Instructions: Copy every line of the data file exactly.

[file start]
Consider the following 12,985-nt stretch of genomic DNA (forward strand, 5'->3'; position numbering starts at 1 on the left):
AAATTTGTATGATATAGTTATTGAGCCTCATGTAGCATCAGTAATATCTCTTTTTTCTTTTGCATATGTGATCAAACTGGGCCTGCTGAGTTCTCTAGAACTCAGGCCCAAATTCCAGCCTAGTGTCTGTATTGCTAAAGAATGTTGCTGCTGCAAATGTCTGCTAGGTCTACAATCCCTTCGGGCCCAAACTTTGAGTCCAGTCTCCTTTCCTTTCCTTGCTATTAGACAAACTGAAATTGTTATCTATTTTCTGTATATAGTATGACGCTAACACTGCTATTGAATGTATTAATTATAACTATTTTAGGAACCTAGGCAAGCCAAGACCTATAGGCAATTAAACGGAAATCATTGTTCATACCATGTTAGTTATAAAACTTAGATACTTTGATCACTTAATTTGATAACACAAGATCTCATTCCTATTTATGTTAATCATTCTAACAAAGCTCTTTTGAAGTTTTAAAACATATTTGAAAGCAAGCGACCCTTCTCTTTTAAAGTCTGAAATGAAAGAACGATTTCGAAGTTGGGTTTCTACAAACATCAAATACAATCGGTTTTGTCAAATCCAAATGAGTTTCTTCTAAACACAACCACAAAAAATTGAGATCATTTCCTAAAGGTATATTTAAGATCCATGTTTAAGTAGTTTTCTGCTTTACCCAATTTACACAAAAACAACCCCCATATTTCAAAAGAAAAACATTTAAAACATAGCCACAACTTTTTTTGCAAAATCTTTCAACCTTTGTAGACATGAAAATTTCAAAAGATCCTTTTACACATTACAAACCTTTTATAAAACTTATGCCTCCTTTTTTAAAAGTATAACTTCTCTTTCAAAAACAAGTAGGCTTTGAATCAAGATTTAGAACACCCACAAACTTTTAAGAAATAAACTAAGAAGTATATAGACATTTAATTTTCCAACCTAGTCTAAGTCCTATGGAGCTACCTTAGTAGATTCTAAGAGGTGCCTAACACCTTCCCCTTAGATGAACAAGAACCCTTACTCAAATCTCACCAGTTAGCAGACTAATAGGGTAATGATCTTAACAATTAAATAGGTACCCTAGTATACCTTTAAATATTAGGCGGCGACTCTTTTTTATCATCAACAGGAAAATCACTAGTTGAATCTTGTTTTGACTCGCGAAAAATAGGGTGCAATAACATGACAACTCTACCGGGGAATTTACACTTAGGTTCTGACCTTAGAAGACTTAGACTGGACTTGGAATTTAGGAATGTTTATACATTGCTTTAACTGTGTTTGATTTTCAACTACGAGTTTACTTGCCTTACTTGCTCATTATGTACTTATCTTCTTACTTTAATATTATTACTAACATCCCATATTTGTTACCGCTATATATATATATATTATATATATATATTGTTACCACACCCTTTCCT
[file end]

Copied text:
Consider the following 12,985-nt stretch of genomic DNA (forward strand, 5'->3'; position numbering starts at 1 on the left):
AAATTTGTATGATATAGTTATTGAGCCTCATGTAGCATCAGTAATATCTCTTTTTTCTTTTGCATATGTGATCAAACTGGGCCTGCTGAGTTCTCTAGAACTCAGGCCCAAATTCCAGCCTAGTGTCTGTATTGCTAAAGAATGTTGCTGCTGCAAATGTCTGCTAGGTCTACAATCCCTTCGGGCCCAAACTTTGAGTCCAGTCTCCTTTCCTTTCCTTGCTATTAGACAAACTGAAATTGTTATCTATTTTCTGTATATAGTATGACGCTAACACTGCTATTGAATGTATTAATTATAACTATTTTAGGAACCTAGGCAAGCCAAGACCTATAGGCAATTAAACGGAAATCATTGTTCATACCATGTTAGTTATAAAACTTAGATACTTTGATCACTTAATTTGATAACACAAGATCTCATTCCTATTTATGTTAATCATTCTAACAAAGCTCTTTTGAAGTTTTAAAACATATTTGAAAGCAAGCGACCCTTCTCTTTTAAAGTCTGAAATGAAAGAACGATTTCGAAGTTGGGTTTCTACAAACATCAAATACAATCGGTTTTGTCAAATCCAAATGAGTTTCTTCTAAACACAACCACAAAAAATTGAGATCATTTCCTAAAGGTATATTTAAGATCCATGTTTAAGTAGTTTTCTGCTTTACCCAATTTACACAAAAACAACCCCCATATTTCAAAAGAAAAACATTTAAAACATAGCCACAACTTTTTTTGCAAAATCTTTCAACCTTTGTAGACATGAAAATTTCAAAAGATCCTTTTACACATTACAAACCTTTTATAAAACTTATGCCTCCTTTTTTAAAAGTATAACTTCTCTTTCAAAAACAAGTAGGCTTTGAATCAAGATTTAGAACACCCACAAACTTTTAAGAAATAAACTAAGAAGTATATAGACATTTAATTTTCCAACCTAGTCTAAGTCCTATGGAGCTACCTTAGTAGATTCTAAGAGGTGCCTAACACCTTCCCCTTAGATGAACAAGAACCCTTACTCAAATCTCACCAGTTAGCAGACTAATAGGGTAATGATCTTAACAATTAAATAGGTACCCTAGTATACCTTTAAATATTAGGCGGCGACTCTTTTTTATCATCAACAGGAAAATCACTAGTTGAATCTTGTTTTGACTCGCGAAAAATAGGGTGCAATAACATGACAACTCTACCGGGGAATTTACACTTAGGTTCTGACCTTAGAAGACTTAGACTGGACTTGGAATTTAGGAATGTTTATACATTGCTTTAACTGTGTTTGATTTTCAACTACGAGTTTACTTGCCTTACTTGCTCATTATGTACTTATCTTCTTACTTTAATATTATTACTAACATCCCATATTTGTTACCGCTATATATATATATATTATATATATATATTGTTACCACACCCTTTCCT